The purpose of this study was to develop, implement, and evaluate a nursing education program to support family-integrated care in a Canadian neonatal intensive care unit (NICU). A total of 44 nurses volunteered to take part in the family-integrated care program, 35 of whom received additional education in the form of a 4-hour workshop. Of the 35 nurses who attended, 21 were interviewed regarding the impact and content of the workshop. The study design included the development, implementation, and qualitative assessment of the nursing education component of a family-integrated care program. The multidisciplinary program team conducted a literature review and then designed and conducted a survey to assess the educational requirements of nurses regarding family-integrated care. A nursing workshop was then developed on the basis of the literature review, staff survey responses, and discussions with staff and parents who had experienced having an infant in the NICU. Six months into the program, the contribution of the nursing workshop content to nurses' participation in the family-integrated care program was evaluated using individual structured interviews. Nurses who were interviewed described the workshop as valuable and reported that the information provided on nursing versus parental responsibilities in infant care, the parent experience in the NICU, and developmental care strategies was the most useful. Interviewees also identified the need for ongoing staff mentoring to maximize their ability to facilitate family-integrated care. Specific education for nurses facilitates family-integrated care in the NICU.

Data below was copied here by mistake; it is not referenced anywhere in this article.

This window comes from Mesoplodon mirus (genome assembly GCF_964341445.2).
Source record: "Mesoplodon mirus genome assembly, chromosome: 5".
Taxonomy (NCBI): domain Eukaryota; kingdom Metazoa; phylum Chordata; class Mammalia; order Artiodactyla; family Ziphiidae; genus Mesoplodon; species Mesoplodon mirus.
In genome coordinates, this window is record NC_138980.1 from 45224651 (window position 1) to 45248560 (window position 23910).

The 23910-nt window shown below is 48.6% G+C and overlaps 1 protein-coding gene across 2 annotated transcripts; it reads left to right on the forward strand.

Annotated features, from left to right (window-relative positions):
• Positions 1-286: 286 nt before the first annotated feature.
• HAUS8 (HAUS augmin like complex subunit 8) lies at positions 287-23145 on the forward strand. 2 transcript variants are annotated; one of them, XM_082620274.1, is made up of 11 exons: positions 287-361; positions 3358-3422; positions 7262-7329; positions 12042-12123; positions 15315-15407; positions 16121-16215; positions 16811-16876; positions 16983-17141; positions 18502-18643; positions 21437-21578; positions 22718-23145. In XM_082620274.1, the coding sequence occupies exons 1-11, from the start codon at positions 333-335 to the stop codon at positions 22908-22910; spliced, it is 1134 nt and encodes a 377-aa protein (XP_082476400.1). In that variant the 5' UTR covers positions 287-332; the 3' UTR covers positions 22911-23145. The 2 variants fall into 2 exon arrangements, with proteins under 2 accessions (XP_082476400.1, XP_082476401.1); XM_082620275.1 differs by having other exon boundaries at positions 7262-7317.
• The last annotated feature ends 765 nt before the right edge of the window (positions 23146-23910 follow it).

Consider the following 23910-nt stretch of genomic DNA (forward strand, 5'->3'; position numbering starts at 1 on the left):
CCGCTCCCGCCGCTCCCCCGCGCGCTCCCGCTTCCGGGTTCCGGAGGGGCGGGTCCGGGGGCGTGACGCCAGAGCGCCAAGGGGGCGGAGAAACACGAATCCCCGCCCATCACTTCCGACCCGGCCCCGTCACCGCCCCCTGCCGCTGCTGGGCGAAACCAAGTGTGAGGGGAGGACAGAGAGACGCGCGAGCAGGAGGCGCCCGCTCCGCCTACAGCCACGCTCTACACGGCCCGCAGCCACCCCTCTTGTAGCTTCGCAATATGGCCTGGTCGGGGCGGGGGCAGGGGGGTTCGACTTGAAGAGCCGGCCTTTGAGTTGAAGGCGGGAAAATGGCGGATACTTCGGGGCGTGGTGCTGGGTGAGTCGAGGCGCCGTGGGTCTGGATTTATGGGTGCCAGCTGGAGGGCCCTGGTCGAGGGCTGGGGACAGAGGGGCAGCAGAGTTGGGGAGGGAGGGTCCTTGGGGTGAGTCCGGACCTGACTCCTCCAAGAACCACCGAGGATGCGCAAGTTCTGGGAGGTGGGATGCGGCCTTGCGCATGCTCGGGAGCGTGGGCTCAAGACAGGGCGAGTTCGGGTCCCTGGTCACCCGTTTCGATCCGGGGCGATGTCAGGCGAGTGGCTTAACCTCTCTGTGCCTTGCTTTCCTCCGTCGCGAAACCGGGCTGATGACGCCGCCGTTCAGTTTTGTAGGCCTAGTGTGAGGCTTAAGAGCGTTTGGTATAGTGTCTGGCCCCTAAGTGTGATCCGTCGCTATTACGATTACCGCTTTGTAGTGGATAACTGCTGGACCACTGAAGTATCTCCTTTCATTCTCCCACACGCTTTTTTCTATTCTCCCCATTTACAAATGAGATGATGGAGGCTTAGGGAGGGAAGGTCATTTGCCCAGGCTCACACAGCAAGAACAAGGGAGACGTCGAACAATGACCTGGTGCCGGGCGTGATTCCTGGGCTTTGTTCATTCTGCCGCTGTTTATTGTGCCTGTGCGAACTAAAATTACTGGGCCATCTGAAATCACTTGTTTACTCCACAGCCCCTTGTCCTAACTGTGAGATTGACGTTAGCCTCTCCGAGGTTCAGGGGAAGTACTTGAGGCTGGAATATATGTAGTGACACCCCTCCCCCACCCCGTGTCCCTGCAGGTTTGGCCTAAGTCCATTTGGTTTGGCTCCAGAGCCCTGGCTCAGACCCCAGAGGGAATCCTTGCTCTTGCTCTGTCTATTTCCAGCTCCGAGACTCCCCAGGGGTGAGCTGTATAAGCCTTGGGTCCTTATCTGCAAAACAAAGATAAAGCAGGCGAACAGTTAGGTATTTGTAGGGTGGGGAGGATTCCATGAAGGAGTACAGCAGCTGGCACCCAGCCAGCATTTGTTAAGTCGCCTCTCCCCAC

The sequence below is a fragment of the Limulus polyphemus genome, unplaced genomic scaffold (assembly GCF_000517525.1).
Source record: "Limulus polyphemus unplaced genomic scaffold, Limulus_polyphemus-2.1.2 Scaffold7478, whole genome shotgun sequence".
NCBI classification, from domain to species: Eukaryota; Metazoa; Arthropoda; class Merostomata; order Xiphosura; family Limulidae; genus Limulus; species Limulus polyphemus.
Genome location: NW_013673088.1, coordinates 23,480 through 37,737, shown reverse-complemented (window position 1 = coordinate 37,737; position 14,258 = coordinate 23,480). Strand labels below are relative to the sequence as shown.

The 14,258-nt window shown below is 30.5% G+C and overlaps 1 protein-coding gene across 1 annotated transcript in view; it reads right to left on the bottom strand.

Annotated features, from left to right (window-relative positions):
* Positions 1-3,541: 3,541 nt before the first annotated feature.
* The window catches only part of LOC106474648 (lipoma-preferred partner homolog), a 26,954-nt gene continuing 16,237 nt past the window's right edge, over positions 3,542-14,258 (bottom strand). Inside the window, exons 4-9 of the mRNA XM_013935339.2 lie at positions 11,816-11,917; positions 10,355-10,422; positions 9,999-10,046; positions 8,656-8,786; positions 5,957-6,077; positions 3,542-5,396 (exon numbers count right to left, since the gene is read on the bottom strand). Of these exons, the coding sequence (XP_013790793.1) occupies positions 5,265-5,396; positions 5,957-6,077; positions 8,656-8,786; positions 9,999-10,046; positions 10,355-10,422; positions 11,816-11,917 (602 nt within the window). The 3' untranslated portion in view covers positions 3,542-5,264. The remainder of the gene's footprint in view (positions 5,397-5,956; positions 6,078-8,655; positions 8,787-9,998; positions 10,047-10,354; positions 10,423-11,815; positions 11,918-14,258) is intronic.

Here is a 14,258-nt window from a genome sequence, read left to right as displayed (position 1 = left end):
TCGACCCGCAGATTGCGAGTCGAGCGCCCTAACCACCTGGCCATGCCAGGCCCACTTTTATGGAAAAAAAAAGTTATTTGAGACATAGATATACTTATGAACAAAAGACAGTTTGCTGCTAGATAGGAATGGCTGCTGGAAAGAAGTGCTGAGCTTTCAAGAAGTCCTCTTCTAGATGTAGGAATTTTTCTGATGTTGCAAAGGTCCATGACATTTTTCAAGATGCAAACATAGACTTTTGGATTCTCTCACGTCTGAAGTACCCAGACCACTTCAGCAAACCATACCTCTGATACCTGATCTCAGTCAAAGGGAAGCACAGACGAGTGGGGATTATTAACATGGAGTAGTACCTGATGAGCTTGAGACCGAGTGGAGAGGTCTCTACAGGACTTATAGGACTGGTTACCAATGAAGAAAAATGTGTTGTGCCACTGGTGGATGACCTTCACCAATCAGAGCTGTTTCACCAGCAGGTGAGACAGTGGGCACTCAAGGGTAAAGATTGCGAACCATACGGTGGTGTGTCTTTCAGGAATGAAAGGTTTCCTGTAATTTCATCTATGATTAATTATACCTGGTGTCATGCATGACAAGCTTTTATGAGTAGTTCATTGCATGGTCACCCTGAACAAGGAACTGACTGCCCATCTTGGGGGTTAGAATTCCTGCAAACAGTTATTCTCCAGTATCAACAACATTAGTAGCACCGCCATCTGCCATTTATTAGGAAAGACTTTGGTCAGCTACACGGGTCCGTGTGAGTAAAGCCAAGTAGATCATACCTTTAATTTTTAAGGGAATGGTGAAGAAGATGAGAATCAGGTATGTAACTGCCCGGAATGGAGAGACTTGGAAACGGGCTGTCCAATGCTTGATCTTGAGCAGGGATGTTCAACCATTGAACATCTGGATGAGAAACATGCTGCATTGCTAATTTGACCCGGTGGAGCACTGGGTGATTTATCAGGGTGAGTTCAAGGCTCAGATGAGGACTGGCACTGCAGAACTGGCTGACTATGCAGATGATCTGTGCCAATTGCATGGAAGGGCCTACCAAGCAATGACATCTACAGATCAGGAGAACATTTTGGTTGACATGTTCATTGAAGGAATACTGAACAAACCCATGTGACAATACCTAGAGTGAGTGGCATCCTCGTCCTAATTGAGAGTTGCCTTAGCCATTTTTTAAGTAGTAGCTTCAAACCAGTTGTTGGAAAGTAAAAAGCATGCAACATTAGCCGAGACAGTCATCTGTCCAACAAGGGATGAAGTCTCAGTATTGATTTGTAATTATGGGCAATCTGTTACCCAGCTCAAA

Neonatal Intensive Care Unit, Mount Sinai Hospital, Toronto (Mss Galarza-Winton, Dicky, and O'Leary); Department of Pediatrics, University of Toronto (Drs Lee and O'Brien); and Departments of Obstetrics and Gynaecology, and Public Health, University of Toronto (Dr Lee), Ontario, Canada.
Correspondence: Karel O'Brien, MB, BCh, BAO, FRCPC, MSc, Department of Paediatrics, University of Toronto, Rm 775A, 600 University Ave, Toronto, ON M5G 1X5, Canada (email@example.com).
The authors thank the Family Integrated Care Steering Committee; the veteran parents; and the NICU educators and NICU staff, in particular, Janet Narciso, Marianne Bracht, Serena Pollayparambil, Salena Mohamed, and Yenge Diambomba, for their dedication to this project. They also thank Ruth Warre from the Maternal-Infant Care Research Centre for providing editorial support.
This project was funded by the Preterm Birth and Healthy Outcomes Team and an Alberta Innovates—Health Solutions Interdisciplinary Team Grant (200700595), with organizational support from the Maternal-Infant Care Research Centre, which is supported by the Ministry of Health and Long-Term Care, Ontario. The work was undertaken in the Neonatal Intensive Care Unit of Mount Sinai Hospital, Toronto, Ontario, Canada.
The authors declare no conflict of interest.